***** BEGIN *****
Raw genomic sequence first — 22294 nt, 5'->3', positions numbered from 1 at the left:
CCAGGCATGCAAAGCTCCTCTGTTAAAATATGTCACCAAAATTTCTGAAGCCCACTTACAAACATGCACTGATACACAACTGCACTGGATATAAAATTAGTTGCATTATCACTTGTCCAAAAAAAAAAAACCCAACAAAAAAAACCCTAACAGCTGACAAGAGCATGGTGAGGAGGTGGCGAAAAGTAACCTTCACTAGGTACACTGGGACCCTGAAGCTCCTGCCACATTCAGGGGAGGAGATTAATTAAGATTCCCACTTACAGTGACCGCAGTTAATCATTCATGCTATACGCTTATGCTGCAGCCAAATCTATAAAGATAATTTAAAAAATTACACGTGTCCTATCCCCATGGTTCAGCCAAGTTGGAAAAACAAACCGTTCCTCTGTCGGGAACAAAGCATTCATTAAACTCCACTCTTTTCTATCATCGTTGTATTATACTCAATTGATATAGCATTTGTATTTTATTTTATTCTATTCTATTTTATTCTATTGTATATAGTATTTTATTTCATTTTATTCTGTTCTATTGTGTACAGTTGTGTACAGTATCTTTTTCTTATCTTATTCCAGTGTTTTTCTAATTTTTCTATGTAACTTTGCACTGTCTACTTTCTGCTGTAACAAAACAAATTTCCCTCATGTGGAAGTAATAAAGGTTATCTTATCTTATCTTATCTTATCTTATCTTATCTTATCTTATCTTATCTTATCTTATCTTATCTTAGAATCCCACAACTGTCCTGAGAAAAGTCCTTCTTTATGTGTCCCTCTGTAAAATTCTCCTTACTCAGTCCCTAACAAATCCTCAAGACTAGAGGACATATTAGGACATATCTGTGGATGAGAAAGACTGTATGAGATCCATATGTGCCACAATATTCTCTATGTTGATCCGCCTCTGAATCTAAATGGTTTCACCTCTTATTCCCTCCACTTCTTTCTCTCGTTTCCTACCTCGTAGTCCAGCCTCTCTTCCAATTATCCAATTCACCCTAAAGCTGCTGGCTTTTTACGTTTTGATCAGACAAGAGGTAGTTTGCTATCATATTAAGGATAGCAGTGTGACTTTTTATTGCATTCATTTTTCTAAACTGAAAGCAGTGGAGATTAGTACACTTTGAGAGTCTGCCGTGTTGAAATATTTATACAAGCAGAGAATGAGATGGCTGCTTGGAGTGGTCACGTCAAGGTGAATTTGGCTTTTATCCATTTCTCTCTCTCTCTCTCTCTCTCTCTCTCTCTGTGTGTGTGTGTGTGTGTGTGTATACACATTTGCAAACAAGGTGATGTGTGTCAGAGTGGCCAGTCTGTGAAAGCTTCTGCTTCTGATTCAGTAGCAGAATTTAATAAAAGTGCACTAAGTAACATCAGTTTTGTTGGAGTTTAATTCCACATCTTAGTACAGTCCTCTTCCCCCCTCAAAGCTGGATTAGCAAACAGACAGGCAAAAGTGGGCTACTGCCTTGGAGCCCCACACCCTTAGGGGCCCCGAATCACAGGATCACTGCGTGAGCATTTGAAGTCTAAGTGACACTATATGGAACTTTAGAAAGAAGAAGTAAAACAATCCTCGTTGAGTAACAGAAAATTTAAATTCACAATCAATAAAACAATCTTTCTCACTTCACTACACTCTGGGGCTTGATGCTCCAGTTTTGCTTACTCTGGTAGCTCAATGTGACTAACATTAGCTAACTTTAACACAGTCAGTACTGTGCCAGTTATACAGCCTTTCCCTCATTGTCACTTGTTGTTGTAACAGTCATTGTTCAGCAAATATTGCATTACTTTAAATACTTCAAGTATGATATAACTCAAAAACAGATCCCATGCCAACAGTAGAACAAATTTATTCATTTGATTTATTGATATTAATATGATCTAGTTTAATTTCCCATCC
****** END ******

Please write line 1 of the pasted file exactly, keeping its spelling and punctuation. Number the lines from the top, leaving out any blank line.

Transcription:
Raw genomic sequence first — 22294 nt, 5'->3', positions numbered from 1 at the left: